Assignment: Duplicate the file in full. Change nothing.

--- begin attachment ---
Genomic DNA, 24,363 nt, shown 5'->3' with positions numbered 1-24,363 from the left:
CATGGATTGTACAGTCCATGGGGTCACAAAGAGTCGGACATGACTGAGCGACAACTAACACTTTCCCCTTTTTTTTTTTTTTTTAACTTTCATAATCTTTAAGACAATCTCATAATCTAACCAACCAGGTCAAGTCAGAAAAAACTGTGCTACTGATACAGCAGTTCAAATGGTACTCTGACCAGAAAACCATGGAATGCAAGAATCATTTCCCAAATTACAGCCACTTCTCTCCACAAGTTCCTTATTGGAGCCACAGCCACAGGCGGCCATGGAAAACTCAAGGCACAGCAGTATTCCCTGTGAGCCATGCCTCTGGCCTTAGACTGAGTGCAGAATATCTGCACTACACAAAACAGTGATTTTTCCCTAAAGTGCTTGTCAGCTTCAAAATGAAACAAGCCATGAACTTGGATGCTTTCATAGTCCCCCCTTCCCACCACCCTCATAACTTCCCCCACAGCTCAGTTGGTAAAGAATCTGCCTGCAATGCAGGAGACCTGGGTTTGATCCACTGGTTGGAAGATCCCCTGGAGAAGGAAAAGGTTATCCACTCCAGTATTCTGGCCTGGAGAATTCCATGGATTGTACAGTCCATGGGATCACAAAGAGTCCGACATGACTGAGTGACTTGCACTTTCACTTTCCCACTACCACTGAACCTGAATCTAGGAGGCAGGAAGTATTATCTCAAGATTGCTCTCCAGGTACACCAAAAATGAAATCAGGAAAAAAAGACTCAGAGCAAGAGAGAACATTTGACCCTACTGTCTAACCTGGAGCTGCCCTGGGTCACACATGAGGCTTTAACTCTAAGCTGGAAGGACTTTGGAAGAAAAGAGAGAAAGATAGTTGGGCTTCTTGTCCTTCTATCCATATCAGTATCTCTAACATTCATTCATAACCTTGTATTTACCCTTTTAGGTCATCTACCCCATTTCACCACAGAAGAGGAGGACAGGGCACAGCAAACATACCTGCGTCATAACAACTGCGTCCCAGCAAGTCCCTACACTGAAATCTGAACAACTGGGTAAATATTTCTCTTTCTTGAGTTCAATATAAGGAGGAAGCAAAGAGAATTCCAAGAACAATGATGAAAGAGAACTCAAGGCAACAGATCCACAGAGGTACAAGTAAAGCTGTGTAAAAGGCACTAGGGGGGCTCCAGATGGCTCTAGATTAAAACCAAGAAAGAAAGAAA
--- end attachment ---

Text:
Genomic DNA, 24,363 nt, shown 5'->3' with positions numbered 1-24,363 from the left:
CATGGATTGTACAGTCCATGGGGTCACAAAGAGTCGGACATGACTGAGCGACAACTAACACTTTCCCCTTTTTTTTTTTTTTTTAACTTTCATAATCTTTAAGACAATCTCATAATCTAACCAACCAGGTCAAGTCAGAAAAAACTGTGCTACTGATACAGCAGTTCAAATGGTACTCTGACCAGAAAACCATGGAATGCAAGAATCATTTCCCAAATTACAGCCACTTCTCTCCACAAGTTCCTTATTGGAGCCACAGCCACAGGCGGCCATGGAAAACTCAAGGCACAGCAGTATTCCCTGTGAGCCATGCCTCTGGCCTTAGACTGAGTGCAGAATATCTGCACTACACAAAACAGTGATTTTTCCCTAAAGTGCTTGTCAGCTTCAAAATGAAACAAGCCATGAACTTGGATGCTTTCATAGTCCCCCCTTCCCACCACCCTCATAACTTCCCCCACAGCTCAGTTGGTAAAGAATCTGCCTGCAATGCAGGAGACCTGGGTTTGATCCACTGGTTGGAAGATCCCCTGGAGAAGGAAAAGGTTATCCACTCCAGTATTCTGGCCTGGAGAATTCCATGGATTGTACAGTCCATGGGATCACAAAGAGTCCGACATGACTGAGTGACTTGCACTTTCACTTTCCCACTACCACTGAACCTGAATCTAGGAGGCAGGAAGTATTATCTCAAGATTGCTCTCCAGGTACACCAAAAATGAAATCAGGAAAAAAAGACTCAGAGCAAGAGAGAACATTTGACCCTACTGTCTAACCTGGAGCTGCCCTGGGTCACACATGAGGCTTTAACTCTAAGCTGGAAGGACTTTGGAAGAAAAGAGAGAAAGATAGTTGGGCTTCTTGTCCTTCTATCCATATCAGTATCTCTAACATTCATTCATAACCTTGTATTTACCCTTTTAGGTCATCTACCCCATTTCACCACAGAAGAGGAGGACAGGGCACAGCAAACATACCTGCGTCATAACAACTGCGTCCCAGCAAGTCCCTACACTGAAATCTGAACAACTGGGTAAATATTTCTCTTTCTTGAGTTCAATATAAGGAGGAAGCAAAGAGAATTCCAAGAACAATGATGAAAGAGAACTCAAGGCAACAGATCCACAGAGGTACAAGTAAAGCTGTGTAAAAGGCACTAGGGGGGCTCCAGATGGCTCTAGATTAAAACCAAGAAAGAAAGAAA